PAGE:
FIG. 2 is a Scanning Electron Microscope (SEM) image of a carbon nanotube film of the material in FIG. 1.

FIG. 3 is an enlarged view of a carbon nanotube segment in FIG. 2.

FIG. 4 is an SEM image of a carbon nanotube film structure of the material in FIG. 1 showing the carbon nanotubes in one carbon nanotube film are oriented substantially perpendicular to carbon nanotubes in an adjacent carbon nanotube film.

FIG. 5 shows the changes of in-plane Poisson's ratios of the material in FIG. 1 with increasing strain.

FIG. 6 is a schematic top plan view of another embodiment of a material having a positive and negative Poisson's ratio.

FIG. 7 is a cross-sectional view of the material in FIG. 6.

FIG. 8 shows the changes of in-plane Poisson's ratios of the material in FIG. 6 with increasing strain.

DETAILED DESCRIPTION

Referring to FIG. 1, one embodiment of a material 10 having a negative and positive Poisson's ratio includes a carbon nanotube film structure 12. The carbon nanotube film structure 12 includes a plurality of carbon nanotubes assembled together by Van der Waals attractive forces. The orientation of the carbon nanotubes is biaxial which means the carbon nanotubes can be divided into two parts according to their orientation. A first part of the carbon nanotubes is aligned along a first direction X or namely a first characteristic direction, and a second part of the carbon nanotubes is aligned along a second direction Y or namely a second characteristic direction. The first direction X can be substantially perpendicular to the second direction Y, as shown in FIG. 1. The first part of the carbon nanotubes crosses with the second part of the carbon nanotubes to form a plurality of grids.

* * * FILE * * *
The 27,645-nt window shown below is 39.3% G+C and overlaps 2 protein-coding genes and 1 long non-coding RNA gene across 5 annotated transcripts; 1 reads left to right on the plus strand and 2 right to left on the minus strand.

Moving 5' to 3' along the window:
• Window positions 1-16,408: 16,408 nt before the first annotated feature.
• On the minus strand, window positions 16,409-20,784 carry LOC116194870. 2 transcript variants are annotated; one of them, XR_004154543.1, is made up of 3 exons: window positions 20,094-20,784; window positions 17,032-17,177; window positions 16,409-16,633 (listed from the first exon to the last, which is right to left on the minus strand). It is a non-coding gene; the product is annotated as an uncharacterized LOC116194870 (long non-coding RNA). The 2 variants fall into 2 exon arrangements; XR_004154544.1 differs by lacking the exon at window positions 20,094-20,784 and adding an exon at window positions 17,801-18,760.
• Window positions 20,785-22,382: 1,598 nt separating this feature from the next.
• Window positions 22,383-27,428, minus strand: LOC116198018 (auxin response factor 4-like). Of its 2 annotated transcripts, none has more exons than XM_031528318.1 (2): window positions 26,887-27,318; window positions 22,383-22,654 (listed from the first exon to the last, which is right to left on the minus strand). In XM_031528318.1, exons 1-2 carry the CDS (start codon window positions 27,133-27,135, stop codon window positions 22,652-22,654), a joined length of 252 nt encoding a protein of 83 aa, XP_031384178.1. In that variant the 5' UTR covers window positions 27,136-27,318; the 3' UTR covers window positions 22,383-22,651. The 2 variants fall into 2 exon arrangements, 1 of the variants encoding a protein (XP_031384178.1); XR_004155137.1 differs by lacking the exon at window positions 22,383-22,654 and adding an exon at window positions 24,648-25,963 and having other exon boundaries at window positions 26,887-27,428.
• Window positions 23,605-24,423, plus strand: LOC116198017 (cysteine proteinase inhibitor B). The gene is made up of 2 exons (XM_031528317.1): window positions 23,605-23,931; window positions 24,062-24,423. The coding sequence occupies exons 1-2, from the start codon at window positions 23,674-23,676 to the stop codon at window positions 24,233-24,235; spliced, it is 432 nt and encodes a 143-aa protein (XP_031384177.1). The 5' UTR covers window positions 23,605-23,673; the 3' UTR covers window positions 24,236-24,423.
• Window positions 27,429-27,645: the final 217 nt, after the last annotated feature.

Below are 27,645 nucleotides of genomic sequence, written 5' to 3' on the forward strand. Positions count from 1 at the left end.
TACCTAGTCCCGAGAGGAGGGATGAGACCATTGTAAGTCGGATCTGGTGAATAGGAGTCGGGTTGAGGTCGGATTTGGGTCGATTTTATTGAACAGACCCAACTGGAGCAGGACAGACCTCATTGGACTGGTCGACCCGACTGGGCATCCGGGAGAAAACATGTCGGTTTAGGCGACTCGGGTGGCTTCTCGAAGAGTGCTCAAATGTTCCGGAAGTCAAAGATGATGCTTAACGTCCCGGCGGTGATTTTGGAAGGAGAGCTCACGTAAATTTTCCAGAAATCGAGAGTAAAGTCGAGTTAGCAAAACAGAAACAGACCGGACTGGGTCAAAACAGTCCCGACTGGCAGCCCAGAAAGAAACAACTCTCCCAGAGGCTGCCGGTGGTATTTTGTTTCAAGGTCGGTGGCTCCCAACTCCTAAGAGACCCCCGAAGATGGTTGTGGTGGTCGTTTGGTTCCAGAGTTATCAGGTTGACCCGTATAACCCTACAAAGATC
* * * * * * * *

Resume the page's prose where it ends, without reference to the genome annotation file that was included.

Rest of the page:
The above-described carbon nanotubes form at least two stacked carbon nanotube films. The carbon nanotubes in each of the carbon nanotube films are successively oriented and joined end to end by Van der Waals attractive force. The carbon nanotube films of the carbon nanotube film structure 12 can be sorted into two sorts by the orientation of the carbon nanotubes. In one sort, the orientation of the carbon nanotubes is along the first direction X. In another sort, the orientation of the carbon nanotubes is along the second direction Y. A thickness of each of the carbon nanotube films is in a range from about 0.5 nanometers to about 1 micron.

The orientations of the carbon nanotubes in every two adjacent carbon nanotube films are substantially perpendicular to each other. The carbon nanotube films are integrated with each other by Van der Waals attractive force to form the carbon nanotube film structure 12. The carbon nanotube film structure 12 is a free-standing structure. Free standing means that the carbon nanotubes combine, connect or join with each other by Van der Waals attractive force, to form the carbon nanotube film structure 12. The carbon nanotube film structure 12 can be supported by itself and does not need a substrate for support. It should be noted that the carbon nanotube film structure 12 may be positioned on a substrate in actual application if additional strength for a particular application of the carbon nanotube film structure 12. The number of the layers of the carbon nanotube films in the material 10 is not limited. In one embodiment, the number of the layers of the carbon nanotube films in the material 10 can be in a range from 10 to 5000. The thickness of the carbon nanotube film structure 12 is in a range from about 0.04 micron to about 400 microns.